Aflight to Kolkata, then by rail to New Jalpaiguri, and from there by ‘share taxi’ to Gangtok, the capital of Sikkim — that’s where we met our first Sikkimese friend Priya, who treated us to momos, steamed with a stuffing of chicken, fish or vegetable, and served with spicy red chilly chutney.
Little did we realise then, that the rest of our eight-day stay in Sikkim would be stuffed with momos!
The journey to Gangtok was a long but fascinating one as the landscape gradually transformed as we moved uphill. The road with hairpin bends took us along a silent river — the Teesta — and around mountain peaks and thick forests. We later realised that we had followed the Teesta all through Sikkim — right up to its source in North Sikkim.
Buzzing with activity
Gangtok is the archetypical Indian hill station, a buzzing town with rows of tightly-packed shops, chaotic traffic and crowds. As in most other Indian cities, Gangtok’s M.G. Road is where it’s all happening — antique shops, sweetmeat shops, pubs, ATMs, restaurants… Vehicular traffic is barred on this three-km stretch, which means a leisurely stroll, interrupted only by window shopping and stops at various shops mostly selling not-so-inexpensive Chinese goods.
Rajan, our taxi driver, from Parali in Palakkad and settled in Gangtok with his Buddhist wife, took us to Yemcheng Monastery.
The awe-inspiring architecture was embellished with intricately-carved structures and the walls were painted in colourful patterns. I was mesmerised by the sight of hundreds of slightly-built monks sitting in a large hall and chanting.
Our next trip was to the famous Nathu La Pass on the Indo-China border. The rough terrain and the pot-holed muddy roads did not matter as my eyes soaked in the sight of the Himalayan ranges.
After a nerve-wracking drive of two hours, we finally reached Changu Lake at an altitude of 12,000 ft. Frozen eight months in a year, the sight of snow and water is truly picture-postcard like.
We continued our journey to Nathu La, my first-ever Indo-China border sojourn! We were just a kilometre away from the pass when we were told that the roads were closed due to excessive snowfall.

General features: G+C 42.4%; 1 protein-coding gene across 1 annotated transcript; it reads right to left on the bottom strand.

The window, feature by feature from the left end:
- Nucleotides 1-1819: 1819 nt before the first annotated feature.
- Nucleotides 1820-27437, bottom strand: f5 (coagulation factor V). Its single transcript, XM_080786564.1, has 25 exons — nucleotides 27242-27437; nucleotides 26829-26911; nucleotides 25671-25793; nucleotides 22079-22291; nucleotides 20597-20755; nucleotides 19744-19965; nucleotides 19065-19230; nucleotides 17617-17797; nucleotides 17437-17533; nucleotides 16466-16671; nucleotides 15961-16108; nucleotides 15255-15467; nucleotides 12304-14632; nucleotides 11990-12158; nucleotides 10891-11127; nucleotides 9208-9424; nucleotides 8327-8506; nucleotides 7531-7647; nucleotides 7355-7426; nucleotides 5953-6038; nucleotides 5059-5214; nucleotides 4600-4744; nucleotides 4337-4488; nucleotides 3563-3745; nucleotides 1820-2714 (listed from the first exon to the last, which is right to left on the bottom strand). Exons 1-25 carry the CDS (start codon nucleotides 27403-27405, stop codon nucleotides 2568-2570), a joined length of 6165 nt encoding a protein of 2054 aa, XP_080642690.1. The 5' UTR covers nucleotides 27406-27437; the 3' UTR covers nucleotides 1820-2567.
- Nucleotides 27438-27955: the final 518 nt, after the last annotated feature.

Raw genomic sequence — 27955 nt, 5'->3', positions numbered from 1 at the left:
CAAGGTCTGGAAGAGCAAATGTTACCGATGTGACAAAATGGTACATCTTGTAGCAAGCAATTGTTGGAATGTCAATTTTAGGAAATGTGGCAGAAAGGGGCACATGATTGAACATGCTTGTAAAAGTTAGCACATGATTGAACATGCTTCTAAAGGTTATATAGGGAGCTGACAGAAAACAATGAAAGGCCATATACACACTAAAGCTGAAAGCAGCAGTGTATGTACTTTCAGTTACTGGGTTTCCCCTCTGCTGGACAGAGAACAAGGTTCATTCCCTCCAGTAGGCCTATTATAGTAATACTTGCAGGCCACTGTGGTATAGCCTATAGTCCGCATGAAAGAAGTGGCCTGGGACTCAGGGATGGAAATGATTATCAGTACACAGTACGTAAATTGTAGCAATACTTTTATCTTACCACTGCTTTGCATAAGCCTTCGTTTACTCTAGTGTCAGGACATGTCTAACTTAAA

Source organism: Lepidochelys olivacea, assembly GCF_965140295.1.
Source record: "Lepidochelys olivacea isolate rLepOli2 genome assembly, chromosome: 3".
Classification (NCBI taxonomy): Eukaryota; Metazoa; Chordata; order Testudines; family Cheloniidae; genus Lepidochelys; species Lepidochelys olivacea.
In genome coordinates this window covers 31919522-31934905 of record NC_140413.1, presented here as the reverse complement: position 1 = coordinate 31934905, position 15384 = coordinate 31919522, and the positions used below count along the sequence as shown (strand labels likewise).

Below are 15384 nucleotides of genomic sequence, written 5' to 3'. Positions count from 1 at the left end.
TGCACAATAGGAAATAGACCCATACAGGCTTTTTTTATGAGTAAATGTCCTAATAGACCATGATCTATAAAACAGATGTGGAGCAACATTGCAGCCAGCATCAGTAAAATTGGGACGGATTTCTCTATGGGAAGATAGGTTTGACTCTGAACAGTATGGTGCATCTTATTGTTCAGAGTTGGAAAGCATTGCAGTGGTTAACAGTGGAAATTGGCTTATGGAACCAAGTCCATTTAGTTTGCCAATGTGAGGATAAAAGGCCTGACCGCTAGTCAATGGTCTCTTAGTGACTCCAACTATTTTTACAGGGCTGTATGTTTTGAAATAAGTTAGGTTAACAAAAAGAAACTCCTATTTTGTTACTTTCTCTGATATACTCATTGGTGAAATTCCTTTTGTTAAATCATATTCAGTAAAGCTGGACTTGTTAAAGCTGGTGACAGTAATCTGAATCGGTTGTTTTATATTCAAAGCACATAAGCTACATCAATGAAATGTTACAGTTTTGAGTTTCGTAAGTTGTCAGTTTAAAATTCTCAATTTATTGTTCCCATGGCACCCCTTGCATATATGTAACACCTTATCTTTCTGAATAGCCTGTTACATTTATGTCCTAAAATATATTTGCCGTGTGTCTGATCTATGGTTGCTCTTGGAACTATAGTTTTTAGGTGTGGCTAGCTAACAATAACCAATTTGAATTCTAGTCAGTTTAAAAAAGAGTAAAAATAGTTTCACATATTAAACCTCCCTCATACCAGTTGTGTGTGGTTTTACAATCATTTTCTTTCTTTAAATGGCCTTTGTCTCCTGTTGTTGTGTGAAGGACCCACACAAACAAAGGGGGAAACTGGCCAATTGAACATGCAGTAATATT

We next headed to explore North Sikkim. We were lucky to get Karma Bhutia, a seasoned tour guide and driver, who took us to the less-visited areas of Sikkim. During the six-hour journey by jeep, we saw the seven waterfalls — ‘seven sisters’ — cascading down the mountain ranges, the Teesta winding its way down, tiny villages, and rows of cute kids walking to school.
Our first halt in North Sikkim was Lacheng, where we spent the night. The next morning, after soaking in the sunrise, we travelled three gruelling hours to Gurdong Mar Lake, easily the top must-visit spot in Sikkim. This is along the Indo-China border. We could only see Army bunkers, Shaktiman trucks, and, through binoculars, Chinese army trucks at a distance. The temperature was minus two!
Gurdong Mar Lake lies frozen at 18,000 feet above sea level, the highest point in Sikkim. The Army personnel there served us hot chai, and advised us to head back since heavy snowfall was expected. We had travelled three hours for a 10-minute visit! Nevertheless, it was worth it.
Back at Lacheng, while looking for a place to have dinner, we met Naomi, who manages a grocery shop-cum-bar-cum-home. While cooking for us, Naomi was fixing drinks for a few men. In Sikkim, every little shop doubles up as a bar. My North Sikkim journey continued to Katau, a place perpetually covered in snow.
However, there are several areas in Katau where civilians are not permitted to visit.
We went to Yungtham Valley, where we walked for miles along the Teesta and its hot springs. Several species of flowers, including the Rhododendron, bloomed all over — probably why this place earned the name ‘Valley of Flowers’.